DNSSEC Root Key Operations and the Infineon Smartcard Bug

24 October 2017

Andres PavezAndres Pavez, Cryptographic Key ManagerRichard Lamb

Thanks to the ever-vigilant eyes of one of our Trusted Community Representatives (TCRs), Olaf Kolkman, the recently discovered Infineon smartcard vulnerability1 was brought to the attention of the root key-signing key (KSK) operations team at ICANN.

This bug, known as the "Return of Coppersmith Attack," or ROCA, has to do with a particular chip vendor's approach to generating keys. Fortunately, although smartcards are used in the management of the DNSEC root key,2 in ICANN's use, keys are not generated using the chips in any of these cards.3 Both the original 2010 root KSK and the new KSK that we are about to roll over to4 were generated inside the U.S. Federal Information Processing Standards (FIPS)-certified Hardware Security Module (HSM),5 with no components from this particular vendor (Infineon). We have contacted our HSM vendor (AEP) and this is the information that they provided to us:

Full details of the ROCA vulnerability will be announced in early November. Currently it is believed to affect ‎Infineon based products only. Ultra AEP's KeyperPlus does not contain any Infineon hardware including TPMs, nor does it use any Infineon software libraries.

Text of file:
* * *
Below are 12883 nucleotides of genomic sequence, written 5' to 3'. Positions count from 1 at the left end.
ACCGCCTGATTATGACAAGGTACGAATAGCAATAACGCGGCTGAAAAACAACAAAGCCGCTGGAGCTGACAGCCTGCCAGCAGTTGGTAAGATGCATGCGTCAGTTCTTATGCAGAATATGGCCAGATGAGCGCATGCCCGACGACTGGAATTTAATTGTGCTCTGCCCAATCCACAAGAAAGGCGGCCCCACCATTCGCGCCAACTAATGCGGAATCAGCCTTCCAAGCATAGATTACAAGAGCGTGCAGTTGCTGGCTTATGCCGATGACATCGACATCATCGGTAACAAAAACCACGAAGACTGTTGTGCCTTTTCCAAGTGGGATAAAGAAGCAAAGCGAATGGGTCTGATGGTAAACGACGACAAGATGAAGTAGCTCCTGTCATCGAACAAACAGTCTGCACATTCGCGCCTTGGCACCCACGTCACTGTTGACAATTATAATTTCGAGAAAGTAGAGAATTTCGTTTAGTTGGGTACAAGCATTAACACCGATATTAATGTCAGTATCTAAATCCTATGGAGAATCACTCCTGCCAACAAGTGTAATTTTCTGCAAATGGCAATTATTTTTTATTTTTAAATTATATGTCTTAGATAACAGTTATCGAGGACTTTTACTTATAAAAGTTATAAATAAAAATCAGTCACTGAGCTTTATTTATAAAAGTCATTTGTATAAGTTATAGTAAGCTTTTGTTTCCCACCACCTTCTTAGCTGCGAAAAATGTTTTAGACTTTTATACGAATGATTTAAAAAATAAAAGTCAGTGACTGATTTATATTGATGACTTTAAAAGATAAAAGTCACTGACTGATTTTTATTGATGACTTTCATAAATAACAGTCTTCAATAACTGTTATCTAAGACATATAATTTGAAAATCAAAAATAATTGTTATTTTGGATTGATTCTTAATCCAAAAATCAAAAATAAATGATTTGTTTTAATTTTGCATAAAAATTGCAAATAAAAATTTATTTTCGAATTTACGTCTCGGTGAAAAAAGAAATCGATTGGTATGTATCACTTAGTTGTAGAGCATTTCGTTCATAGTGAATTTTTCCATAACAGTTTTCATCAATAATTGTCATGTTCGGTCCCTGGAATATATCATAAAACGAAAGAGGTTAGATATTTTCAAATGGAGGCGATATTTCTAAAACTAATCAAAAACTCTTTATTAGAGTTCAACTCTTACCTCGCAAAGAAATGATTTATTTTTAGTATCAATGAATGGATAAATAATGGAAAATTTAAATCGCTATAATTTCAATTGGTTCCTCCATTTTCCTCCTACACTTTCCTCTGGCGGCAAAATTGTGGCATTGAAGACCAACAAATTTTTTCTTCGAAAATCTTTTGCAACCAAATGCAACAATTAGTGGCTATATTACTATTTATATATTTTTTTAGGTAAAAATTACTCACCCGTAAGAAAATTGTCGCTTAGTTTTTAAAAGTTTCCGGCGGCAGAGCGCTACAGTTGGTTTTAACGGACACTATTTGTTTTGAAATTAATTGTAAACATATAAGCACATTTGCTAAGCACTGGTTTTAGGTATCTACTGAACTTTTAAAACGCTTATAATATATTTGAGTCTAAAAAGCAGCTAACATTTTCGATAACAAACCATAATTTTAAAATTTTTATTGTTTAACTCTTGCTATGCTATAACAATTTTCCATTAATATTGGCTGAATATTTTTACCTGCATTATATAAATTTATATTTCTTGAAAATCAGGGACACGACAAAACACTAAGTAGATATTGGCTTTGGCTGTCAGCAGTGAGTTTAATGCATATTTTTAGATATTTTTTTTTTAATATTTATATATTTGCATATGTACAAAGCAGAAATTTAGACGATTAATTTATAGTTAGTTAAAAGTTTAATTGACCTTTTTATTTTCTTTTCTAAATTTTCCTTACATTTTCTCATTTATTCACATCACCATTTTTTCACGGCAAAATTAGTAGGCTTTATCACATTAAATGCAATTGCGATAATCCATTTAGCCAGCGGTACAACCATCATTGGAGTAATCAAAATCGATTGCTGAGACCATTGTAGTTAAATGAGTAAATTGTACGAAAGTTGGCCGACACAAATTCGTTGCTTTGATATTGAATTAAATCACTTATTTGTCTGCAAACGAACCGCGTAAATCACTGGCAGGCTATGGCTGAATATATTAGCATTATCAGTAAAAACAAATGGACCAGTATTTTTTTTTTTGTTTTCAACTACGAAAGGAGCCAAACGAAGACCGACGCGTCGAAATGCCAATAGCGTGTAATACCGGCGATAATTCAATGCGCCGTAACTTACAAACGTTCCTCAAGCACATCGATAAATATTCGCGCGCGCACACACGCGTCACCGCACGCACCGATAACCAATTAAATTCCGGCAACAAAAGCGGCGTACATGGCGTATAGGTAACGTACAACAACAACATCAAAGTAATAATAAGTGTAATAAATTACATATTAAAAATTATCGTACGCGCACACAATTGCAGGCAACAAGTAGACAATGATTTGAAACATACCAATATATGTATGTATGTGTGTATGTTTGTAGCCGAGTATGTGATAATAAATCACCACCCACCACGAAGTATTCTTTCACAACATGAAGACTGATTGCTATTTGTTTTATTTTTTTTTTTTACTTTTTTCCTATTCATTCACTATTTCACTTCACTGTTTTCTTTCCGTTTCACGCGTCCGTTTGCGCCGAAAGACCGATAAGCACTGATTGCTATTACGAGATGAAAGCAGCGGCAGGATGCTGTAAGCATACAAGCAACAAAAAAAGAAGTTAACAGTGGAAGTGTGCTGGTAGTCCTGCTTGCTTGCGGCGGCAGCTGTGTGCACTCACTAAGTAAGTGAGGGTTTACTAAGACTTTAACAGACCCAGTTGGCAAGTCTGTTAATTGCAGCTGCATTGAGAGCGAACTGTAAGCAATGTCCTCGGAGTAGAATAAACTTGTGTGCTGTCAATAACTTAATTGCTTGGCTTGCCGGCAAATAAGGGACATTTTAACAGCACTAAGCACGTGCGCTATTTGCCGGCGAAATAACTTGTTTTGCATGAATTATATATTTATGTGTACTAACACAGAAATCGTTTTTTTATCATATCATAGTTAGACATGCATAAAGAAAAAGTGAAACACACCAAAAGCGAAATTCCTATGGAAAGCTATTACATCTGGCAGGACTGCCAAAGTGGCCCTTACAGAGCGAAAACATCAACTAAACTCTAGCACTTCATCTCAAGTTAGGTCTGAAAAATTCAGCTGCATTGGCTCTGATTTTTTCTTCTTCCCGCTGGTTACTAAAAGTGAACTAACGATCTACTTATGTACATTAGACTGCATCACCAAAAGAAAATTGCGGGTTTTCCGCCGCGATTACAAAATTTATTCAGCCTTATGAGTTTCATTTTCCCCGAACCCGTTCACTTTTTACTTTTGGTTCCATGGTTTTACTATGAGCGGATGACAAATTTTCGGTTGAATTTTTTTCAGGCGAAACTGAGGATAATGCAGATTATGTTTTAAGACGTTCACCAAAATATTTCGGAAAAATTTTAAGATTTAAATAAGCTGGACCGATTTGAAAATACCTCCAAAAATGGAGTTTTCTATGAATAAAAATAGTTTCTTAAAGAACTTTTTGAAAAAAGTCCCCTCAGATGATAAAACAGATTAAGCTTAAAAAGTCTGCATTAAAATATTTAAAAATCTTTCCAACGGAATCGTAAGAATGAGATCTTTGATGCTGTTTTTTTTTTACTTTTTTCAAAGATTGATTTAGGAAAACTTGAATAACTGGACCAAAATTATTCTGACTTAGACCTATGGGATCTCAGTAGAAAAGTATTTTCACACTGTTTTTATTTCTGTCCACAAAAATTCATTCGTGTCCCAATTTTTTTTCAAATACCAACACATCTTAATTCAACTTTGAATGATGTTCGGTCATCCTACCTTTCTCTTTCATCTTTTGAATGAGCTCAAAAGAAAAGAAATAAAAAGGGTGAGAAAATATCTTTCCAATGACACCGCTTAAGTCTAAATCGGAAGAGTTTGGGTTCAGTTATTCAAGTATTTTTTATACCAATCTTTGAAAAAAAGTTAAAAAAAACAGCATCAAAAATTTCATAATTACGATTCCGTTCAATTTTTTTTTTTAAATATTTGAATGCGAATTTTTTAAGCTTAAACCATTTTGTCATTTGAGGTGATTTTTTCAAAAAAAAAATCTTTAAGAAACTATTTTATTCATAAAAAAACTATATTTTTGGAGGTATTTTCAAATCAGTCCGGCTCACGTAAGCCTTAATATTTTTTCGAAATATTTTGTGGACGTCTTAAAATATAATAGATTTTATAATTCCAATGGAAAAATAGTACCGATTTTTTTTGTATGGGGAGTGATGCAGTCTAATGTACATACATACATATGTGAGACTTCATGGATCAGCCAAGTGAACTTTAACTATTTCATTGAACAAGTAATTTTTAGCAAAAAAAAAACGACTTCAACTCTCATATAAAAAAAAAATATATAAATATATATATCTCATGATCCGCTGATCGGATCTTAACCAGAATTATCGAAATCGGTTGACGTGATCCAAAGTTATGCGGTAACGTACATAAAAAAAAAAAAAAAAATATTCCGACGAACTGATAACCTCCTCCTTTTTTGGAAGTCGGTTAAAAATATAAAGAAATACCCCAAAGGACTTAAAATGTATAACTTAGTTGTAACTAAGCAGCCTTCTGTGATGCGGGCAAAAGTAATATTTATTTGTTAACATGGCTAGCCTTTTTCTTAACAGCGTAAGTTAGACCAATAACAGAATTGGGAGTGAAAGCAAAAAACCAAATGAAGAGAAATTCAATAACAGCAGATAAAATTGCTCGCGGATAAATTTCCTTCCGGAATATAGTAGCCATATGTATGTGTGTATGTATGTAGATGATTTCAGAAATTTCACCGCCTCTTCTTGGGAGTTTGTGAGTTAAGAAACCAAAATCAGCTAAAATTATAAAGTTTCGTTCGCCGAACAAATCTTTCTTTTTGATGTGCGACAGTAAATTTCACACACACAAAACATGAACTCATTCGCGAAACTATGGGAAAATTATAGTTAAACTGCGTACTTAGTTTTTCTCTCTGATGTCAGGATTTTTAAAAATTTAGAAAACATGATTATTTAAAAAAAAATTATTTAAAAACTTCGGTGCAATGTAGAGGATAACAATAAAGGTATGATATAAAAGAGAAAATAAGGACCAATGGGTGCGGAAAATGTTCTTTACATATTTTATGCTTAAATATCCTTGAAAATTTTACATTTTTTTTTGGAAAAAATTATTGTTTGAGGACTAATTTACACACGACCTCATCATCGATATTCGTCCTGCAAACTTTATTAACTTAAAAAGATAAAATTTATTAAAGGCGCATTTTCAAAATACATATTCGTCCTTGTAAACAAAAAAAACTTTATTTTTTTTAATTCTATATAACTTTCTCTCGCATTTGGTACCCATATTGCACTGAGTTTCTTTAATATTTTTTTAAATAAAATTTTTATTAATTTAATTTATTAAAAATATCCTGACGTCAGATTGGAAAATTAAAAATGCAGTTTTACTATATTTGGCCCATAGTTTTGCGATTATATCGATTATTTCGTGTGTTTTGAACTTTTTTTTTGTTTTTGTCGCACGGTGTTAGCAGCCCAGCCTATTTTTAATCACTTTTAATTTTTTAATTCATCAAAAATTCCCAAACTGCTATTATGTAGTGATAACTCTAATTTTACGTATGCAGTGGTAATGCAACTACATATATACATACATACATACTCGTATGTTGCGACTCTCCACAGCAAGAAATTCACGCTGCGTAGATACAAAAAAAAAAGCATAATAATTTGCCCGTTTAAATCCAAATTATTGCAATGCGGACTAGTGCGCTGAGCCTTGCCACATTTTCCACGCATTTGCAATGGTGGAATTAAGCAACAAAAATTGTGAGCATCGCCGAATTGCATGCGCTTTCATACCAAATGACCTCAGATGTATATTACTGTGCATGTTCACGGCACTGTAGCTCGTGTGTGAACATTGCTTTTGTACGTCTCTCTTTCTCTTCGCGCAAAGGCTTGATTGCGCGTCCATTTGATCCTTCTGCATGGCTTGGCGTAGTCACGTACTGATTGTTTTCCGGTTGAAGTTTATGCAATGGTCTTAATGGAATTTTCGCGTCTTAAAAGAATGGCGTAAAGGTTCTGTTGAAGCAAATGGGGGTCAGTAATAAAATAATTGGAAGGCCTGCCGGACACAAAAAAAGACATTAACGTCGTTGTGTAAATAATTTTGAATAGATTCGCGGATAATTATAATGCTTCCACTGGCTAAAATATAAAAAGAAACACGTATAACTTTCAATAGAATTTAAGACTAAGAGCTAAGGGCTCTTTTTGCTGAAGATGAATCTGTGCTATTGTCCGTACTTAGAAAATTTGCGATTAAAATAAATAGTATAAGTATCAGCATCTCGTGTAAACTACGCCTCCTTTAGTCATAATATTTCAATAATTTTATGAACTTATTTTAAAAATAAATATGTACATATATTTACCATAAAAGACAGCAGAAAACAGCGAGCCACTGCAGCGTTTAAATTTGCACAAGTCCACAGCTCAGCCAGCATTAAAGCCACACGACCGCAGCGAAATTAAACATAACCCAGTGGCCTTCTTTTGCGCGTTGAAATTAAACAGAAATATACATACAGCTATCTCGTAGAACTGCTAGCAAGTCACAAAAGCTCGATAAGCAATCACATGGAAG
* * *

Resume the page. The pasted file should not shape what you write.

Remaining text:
The information released so far indicates the issue is within the "Fast Prime" method used by Infineon to generate RSA key pairs. The KeyperPlus does not use Fast Prime but instead generates RSA primes as specified in ANSI X9.31 from random data taken from the NIST SP800-90A SHA-512 HashDRBG seeded by a hardware entropy source.

We believe that we are not affected by the ROCA vulnerability but will, of course, review the situation once all the details are known.

Mr. Kolkman also pointed out a fine online tool developed by researchers at Masaryk University in Brno, Czech Republic, to test for the ROCA vulnerability.6 For further assurance, we ran both keys through this test and they came up safe.7

For these reasons, we believe that the DNSSEC KSKs are not subject to this vulnerability. However, no system is perfect, and this is an excellent example of the value and trust our open, direct community participatory management approach brings to our root KSK operations. Thanks go to Olaf Kolkman, the researchers at Masaryk University, and all the other community members who continue to help us build the trust in root KSK operations that few others can match.


1 https://arstechnica.com/information-technology/2017/10/crypto-failure-cripples-millions-of-high-security-keys-750k-estonian-ids/?comments=1&post=34183243

2 http://dc.org/files/DefCon25_pd.pdf

3 The various cards used in ICANN's management of the root zones DNSSEC-related keys are used for access control and backup. The private portion of the KSK is protected inside the HSM and is backed up onto cards encrypted with a key split amongst 7 other smartcards held by TCRs offsite for use in emergency recovery.

4 https://www.nanog.org/sites/default/files/2_Punky_Duero_Root_Zone_DNSSEC_KSK_Rollover.pdf

5 https://csrc.nist.gov/CSRC/media/projects/cryptographic-module-validation-program/documents/security-policies/140sp2793.pdf

6 https://keychest.net/roca

7 The ROCA test site above calls for a specific format ("PEM") of the DNSSEC public keys which is provided here for convenience for current and new root KSK.


Andres Pavez
Andres Pavez
Cryptographic Key Manager

Andres Pavez

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Richard Lamb